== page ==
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October 1, 2013

Save Mart to close grocery store in downtown Modesto

Modesto’s Save Mart grocery store on H Street downtown no longer makes enough money for the locally based chain and will close Oct. 31, the company said Tuesday.

Modesto’s Save Mart grocery store on H Street downtown no longer makes enough money for the locally based chain and will close Oct. 31, the company said Tuesday.

“They’re all close to my heart, but I close them when it’s necessary,” said Bob Piccinini, majority owner of Save Mart Supermarkets.

The company has 225 stores under the Save Mart, S-Mart Foods, Lucky and FoodMaxx brands, making it the largest family-owned grocery chain in California.

But poor sales in recent times spelled the end for a store that opened 25 years ago at 17th and H streets as the centerpiece of City Hall’s first redevelopment project.

“Save Mart Supermarkets closes a store only after exhausting every alternative to draw more customers,” said Ed Popke, vice president of Save Mart Division Operations, in a release, calling the move a “difficult business decision.”

“Unfortunately, the slow economic recovery and the competition from other nonunion retailers have kept this store from performing at the level required to sustain it.”

Pharmacy customers will be asked to patronize a Save Mart at Oakdale Road and Scenic Drive, the advisory says.

A Lee & Associates Commercial Real Estate Services rental listing says Save Mart occupies 42,120 square feet in the center, known as the Shops at Lincoln School, named for a campus established there in 1898 and later torn down.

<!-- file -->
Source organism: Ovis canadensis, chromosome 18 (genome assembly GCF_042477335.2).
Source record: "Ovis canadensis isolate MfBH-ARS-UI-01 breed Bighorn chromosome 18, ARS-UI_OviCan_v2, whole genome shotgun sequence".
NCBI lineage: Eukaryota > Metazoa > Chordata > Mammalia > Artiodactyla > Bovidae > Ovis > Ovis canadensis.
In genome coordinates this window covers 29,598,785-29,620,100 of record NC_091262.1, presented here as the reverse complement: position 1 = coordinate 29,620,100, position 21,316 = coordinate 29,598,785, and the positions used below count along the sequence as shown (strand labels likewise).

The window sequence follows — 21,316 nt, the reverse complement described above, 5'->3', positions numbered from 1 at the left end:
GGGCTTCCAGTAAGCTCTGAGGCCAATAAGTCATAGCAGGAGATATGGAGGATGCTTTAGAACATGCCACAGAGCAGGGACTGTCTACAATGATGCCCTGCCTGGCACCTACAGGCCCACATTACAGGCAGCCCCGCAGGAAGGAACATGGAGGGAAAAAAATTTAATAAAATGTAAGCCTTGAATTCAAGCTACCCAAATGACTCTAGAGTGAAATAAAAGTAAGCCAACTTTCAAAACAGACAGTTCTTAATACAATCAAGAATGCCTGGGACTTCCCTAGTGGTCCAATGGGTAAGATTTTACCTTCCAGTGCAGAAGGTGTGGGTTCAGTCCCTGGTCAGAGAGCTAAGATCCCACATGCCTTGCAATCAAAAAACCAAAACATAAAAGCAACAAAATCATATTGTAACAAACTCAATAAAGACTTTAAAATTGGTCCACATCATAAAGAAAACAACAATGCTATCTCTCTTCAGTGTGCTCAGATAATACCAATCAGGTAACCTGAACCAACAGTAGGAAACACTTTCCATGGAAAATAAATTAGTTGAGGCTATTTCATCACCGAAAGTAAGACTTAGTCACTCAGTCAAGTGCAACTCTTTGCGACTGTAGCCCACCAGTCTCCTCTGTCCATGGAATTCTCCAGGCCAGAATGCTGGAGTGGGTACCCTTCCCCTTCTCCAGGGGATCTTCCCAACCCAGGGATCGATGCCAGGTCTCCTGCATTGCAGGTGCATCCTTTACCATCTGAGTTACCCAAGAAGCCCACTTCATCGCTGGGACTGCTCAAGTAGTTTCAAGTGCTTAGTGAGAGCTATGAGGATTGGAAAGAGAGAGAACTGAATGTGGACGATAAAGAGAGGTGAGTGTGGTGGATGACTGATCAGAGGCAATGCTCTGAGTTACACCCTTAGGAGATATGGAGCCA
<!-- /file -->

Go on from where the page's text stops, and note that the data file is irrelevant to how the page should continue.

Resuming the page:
Piccinini’s father, Mike, founded Save Mart in 1952. Bob Piccinini bought out family members in 1985, three years before the H Street store opened.

City leaders since have proudly pointed to the shopping center as a redevelopment success. The city had bought the site in 1970 for $300,000.

The downtown Save Mart has anchored several other stores, including a Starbucks coffee shop and Mr. Pickle’s sandwiches. Save Mart customer Marianne Herzog wondered if some will suffer for lack of foot traffic drawn by the grocer.

“I will miss it,” she said.

“I will hate to have it shut down,” agreed Judy Gaut, service center manager for Arc, a next-door commercial printing company, which gets a minority of its business from foot traffic. “I go there almost every day for stuff. It’s convenient.”

The store is heavily relied on by hundreds of residents of the nearby Ralston Tower senior apartment complex, where the store’s impending closure was the talk of the day, Charles Zavalla said. Many don’t have vehicles and walk across the street for groceries.

“That’s the way it goes,” said Zavalla, 77, who retired from Save Mart 20 years ago after 14 years in its distribution system. “I helped Save Mart and they helped me.”

Save Mart employees were notified Monday. Tuesday’s advisory says the company will work “with union representatives to assist our associates through this store change.”

Mike Tokar said he has shopped at the downtown Save Mart since the day it opened, usually several times a week. Employees told him they would be farmed out to other stores, he said. “They’re good people, good friends,” Tokar said. “I know the new stores are prettier and nicer, but we’re not happy.”

Several of The Bee’s Facebook readers said they weren’t surprised, saying the downtown store seems dated and attracts homeless people. “The dirty, outdated store and panhandling make it unpleasant shopping,” Sarah Darpinian said.

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